Value-added tax (VAT)
A basic VAT rate of 20% applies to all taxable supplies, with certain exceptions. Certain medical products, printed materials and media, various foodstuffs and ‘basic goods’ (e.g. milk, butter, meat) classified under selected codes of the Common Customs Tariff, and some accommodation services have a VAT rate of 10%.
The threshold for obligatory VAT registration for taxable persons with their seat or permanent address, place of business, or VAT establishment in Slovakia is a turnover of EUR 49,790 for the previous consecutive 12 calendar months. Voluntary registration is also possible.
More taxable persons established in Slovakia (i.e. with a seat, place of business, or VAT establishment in Slovakia) can create a VAT group if certain conditions are met.
A VAT registration obligation in Slovakia arises for foreign persons (taxable persons without a seat or VAT establishment in Slovakia) before commencing activities subject to Slovak VAT where they could be liable to pay Slovak VAT, except import of goods. There is a list of supplies that foreign taxable persons can perform in Slovakia without a need to register for Slovak VAT, including mainly:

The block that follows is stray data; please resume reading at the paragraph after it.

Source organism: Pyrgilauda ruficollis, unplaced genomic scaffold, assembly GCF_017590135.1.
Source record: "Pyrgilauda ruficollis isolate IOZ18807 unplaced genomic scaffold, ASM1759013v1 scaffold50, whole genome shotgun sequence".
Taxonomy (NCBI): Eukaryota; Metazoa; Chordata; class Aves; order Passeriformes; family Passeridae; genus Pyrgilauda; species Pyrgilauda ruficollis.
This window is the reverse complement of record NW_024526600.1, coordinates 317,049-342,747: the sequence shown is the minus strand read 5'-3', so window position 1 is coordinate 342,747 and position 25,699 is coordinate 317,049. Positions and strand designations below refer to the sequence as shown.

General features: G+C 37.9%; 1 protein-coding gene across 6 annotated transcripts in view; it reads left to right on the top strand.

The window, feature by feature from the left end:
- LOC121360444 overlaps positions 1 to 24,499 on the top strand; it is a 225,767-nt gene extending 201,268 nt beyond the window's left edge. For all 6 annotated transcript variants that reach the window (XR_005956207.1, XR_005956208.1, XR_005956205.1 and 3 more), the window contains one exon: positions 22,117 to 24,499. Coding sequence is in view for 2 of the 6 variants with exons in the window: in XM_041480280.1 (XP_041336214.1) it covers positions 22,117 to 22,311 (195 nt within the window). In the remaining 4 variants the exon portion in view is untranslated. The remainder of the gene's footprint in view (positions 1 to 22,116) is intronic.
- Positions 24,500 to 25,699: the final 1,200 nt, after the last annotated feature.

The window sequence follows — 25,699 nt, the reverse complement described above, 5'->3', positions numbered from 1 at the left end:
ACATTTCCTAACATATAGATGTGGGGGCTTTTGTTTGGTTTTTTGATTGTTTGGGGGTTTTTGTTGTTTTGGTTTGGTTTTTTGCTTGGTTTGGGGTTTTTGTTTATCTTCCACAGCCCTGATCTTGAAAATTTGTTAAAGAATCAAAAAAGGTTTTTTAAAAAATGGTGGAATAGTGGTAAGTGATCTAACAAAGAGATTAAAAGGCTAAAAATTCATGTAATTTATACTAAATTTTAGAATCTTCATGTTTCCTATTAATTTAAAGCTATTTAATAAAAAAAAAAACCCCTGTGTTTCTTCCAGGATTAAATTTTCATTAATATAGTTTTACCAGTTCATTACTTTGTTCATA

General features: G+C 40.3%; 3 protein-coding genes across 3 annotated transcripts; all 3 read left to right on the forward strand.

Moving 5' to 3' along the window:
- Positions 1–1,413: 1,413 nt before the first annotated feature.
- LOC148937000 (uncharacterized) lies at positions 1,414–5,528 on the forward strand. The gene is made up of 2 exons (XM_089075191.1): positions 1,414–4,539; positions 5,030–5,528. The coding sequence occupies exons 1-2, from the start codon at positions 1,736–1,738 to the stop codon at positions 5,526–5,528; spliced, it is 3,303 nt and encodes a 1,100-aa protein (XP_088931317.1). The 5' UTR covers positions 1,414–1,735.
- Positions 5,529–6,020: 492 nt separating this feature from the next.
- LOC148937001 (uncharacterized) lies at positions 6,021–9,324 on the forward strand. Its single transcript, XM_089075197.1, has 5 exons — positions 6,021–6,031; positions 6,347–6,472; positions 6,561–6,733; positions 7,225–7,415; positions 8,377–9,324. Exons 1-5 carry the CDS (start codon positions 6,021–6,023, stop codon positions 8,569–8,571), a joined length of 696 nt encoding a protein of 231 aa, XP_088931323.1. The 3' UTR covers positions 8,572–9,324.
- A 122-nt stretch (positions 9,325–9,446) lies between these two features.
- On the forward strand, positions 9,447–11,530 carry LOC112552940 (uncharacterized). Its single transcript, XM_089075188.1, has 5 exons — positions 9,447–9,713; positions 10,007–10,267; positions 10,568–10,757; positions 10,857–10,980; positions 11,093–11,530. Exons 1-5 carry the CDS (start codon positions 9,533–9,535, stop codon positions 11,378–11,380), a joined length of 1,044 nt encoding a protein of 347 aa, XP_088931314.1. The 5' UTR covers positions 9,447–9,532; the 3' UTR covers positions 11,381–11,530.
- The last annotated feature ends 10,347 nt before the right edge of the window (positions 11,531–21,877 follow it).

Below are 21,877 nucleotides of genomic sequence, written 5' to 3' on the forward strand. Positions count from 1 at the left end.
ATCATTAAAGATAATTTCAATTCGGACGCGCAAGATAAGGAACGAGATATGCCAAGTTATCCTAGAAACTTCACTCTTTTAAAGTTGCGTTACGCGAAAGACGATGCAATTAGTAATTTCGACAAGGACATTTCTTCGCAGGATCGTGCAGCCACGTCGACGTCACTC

- Supplies subject to VAT reverse-charge.
- Supplies subject to triangulation simplification performed by the first customer in a chain.
- Intra-Community supplies of imported goods if represented by a tax representative.
- VAT-exempt transport and supplementary services related to export and import.
- VAT-exempt supplies without credit entitlement.
This list, among others, includes local supplies of goods and specific services to taxable persons established in Slovakia as such supplies are subject to local VAT reverse-charge mechanism (i.e. person liable to pay VAT on such supplies is the customer).